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December 14, 2016 | 2 minute read

Alcohol May Increase Prostate Cancer Risk

Drinking even a couple alcoholic drinks a day may increase men’s risk of prostate cancer, even modestly, suggests a new review of the research. The study, published in BMC Cancer, attempted to tease apart drinking history.

The latest analysis of global research by AICR/WCRF found no strong link between prostate cancer and alcohol intake. AICR research shows that excess body fat links to advanced prostate cancer.

Previous research on alcohol and prostate cancer has shown mixed findings. This could be due to classification errors, the authors hypothesized. Studies have commonly placed former and occasional drinkers in the same group as individuals who have abstained from drinking their whole lives, which may have masked any links.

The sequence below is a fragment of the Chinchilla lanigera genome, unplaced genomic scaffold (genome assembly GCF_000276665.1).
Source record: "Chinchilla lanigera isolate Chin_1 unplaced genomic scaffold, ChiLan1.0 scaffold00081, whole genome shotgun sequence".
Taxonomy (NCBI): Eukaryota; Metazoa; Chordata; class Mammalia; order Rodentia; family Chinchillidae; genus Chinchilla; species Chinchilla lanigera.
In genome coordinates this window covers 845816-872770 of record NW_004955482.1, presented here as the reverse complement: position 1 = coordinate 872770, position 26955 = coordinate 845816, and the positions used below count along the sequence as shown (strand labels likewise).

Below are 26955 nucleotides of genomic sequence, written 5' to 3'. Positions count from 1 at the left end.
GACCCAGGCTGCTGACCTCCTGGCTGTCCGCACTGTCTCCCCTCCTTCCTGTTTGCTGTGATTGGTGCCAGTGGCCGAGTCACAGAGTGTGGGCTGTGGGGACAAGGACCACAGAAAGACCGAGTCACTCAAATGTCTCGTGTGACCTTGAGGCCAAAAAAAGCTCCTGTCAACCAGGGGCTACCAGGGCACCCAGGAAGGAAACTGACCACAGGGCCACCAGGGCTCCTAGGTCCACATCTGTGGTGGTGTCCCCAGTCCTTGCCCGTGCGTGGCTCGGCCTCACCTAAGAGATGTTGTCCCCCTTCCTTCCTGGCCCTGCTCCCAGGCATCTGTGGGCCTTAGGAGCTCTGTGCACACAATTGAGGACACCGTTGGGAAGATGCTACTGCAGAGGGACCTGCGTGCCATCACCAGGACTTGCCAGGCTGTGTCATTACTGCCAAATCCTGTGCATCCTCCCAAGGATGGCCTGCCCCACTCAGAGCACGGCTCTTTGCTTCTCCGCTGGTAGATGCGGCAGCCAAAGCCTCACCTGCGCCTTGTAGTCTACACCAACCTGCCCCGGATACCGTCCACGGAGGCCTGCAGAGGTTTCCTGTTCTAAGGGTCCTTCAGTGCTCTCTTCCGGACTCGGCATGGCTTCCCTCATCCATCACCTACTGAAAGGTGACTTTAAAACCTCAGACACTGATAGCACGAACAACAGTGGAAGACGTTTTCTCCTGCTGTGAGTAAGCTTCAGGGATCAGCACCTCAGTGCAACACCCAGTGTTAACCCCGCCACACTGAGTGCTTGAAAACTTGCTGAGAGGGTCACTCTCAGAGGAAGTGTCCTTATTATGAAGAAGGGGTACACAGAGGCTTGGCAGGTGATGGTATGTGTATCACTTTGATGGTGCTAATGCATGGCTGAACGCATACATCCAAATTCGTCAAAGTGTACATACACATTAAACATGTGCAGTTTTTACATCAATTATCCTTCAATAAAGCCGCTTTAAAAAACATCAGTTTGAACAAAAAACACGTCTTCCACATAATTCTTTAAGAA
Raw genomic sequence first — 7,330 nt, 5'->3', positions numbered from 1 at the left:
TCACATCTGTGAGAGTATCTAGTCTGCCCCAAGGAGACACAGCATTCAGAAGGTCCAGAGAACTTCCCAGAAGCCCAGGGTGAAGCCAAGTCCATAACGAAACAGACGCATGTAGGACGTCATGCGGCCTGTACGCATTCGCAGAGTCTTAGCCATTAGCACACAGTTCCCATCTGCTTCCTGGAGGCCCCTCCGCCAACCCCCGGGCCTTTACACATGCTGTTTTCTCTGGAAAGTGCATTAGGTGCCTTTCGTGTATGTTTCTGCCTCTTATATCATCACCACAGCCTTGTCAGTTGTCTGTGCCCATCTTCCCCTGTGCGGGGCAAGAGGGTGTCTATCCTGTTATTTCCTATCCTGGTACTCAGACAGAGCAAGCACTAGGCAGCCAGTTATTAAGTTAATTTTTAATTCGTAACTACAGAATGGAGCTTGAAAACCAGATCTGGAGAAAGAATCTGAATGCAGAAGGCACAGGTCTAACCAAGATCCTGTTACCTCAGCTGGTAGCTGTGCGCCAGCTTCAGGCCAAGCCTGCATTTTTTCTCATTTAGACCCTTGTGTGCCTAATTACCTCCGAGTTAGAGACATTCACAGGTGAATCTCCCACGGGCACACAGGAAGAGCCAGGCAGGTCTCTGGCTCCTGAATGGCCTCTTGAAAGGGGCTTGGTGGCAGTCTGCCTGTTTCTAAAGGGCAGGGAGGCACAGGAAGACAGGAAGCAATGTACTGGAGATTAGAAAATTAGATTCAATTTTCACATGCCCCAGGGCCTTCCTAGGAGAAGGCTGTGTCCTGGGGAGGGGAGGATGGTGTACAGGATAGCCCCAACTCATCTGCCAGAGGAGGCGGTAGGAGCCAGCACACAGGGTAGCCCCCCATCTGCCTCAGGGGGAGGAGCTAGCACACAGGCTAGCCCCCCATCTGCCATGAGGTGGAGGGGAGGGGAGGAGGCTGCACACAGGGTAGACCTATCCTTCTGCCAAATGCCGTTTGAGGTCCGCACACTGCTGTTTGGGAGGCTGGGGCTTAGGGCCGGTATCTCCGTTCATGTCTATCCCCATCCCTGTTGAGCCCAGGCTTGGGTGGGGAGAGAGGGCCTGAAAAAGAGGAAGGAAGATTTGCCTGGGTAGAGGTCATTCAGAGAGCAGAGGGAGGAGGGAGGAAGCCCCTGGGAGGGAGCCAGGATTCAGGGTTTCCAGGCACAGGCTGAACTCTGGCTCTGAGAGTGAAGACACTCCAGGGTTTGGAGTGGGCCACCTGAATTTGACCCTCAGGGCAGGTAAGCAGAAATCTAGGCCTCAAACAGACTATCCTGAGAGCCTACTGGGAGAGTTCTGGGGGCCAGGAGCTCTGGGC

Study researchers identified 27 studies on alcohol and prostate cancer that measured risk at different levels of consumption.

Compared to the abstainers, being a drinker at any level was associated with increased risk of prostate cancer. The higher the level, the greater the risk. Overall, the increased risk was moderate for this analysis. Men who drank up to 1.7 alcoholic drinks per day had an 8 percent greater risk compared to non-drinkers. Men who drank up to about 5 drinks a day had a 14 percent higher risk.

When the researchers examined only those six studies that were originally free of abstainer bias, the risk for low volume drinkers rose to 23 percent.

The study was funded by the US National Institutes of Health.

Sources: Jinhui Zhao et al. Is alcohol consumption a risk factor for prostate cancer? A systematic review and meta–analysis. BMC Cancer. Published: 15 November 2016.

AICR/WCRF Continuous Update Project. Diet, nutrition, physical activity and prostate cancer, 2014.

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